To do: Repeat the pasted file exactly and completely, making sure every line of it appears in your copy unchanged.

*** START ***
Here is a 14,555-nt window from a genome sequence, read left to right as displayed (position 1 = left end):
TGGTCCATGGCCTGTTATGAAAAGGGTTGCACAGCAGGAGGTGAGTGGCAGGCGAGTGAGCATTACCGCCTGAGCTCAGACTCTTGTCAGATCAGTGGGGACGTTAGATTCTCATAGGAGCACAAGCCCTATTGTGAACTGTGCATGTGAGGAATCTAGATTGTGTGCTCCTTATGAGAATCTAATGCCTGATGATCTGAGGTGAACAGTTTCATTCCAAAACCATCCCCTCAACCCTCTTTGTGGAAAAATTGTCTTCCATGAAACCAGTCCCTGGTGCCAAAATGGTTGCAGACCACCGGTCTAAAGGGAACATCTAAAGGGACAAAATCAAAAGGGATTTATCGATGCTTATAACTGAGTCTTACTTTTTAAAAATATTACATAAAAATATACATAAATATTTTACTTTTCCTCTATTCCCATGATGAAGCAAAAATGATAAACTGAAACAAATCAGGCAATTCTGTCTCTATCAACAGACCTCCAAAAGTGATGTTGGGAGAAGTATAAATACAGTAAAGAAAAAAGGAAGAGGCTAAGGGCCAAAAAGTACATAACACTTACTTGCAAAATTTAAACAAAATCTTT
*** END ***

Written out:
Here is a 14,555-nt window from a genome sequence, read left to right as displayed (position 1 = left end):
TGGTCCATGGCCTGTTATGAAAAGGGTTGCACAGCAGGAGGTGAGTGGCAGGCGAGTGAGCATTACCGCCTGAGCTCAGACTCTTGTCAGATCAGTGGGGACGTTAGATTCTCATAGGAGCACAAGCCCTATTGTGAACTGTGCATGTGAGGAATCTAGATTGTGTGCTCCTTATGAGAATCTAATGCCTGATGATCTGAGGTGAACAGTTTCATTCCAAAACCATCCCCTCAACCCTCTTTGTGGAAAAATTGTCTTCCATGAAACCAGTCCCTGGTGCCAAAATGGTTGCAGACCACCGGTCTAAAGGGAACATCTAAAGGGACAAAATCAAAAGGGATTTATCGATGCTTATAACTGAGTCTTACTTTTTAAAAATATTACATAAAAATATACATAAATATTTTACTTTTCCTCTATTCCCATGATGAAGCAAAAATGATAAACTGAAACAAATCAGGCAATTCTGTCTCTATCAACAGACCTCCAAAAGTGATGTTGGGAGAAGTATAAATACAGTAAAGAAAAAAGGAAGAGGCTAAGGGCCAAAAAGTACATAACACTTACTTGCAAAATTTAAACAAAATCTTT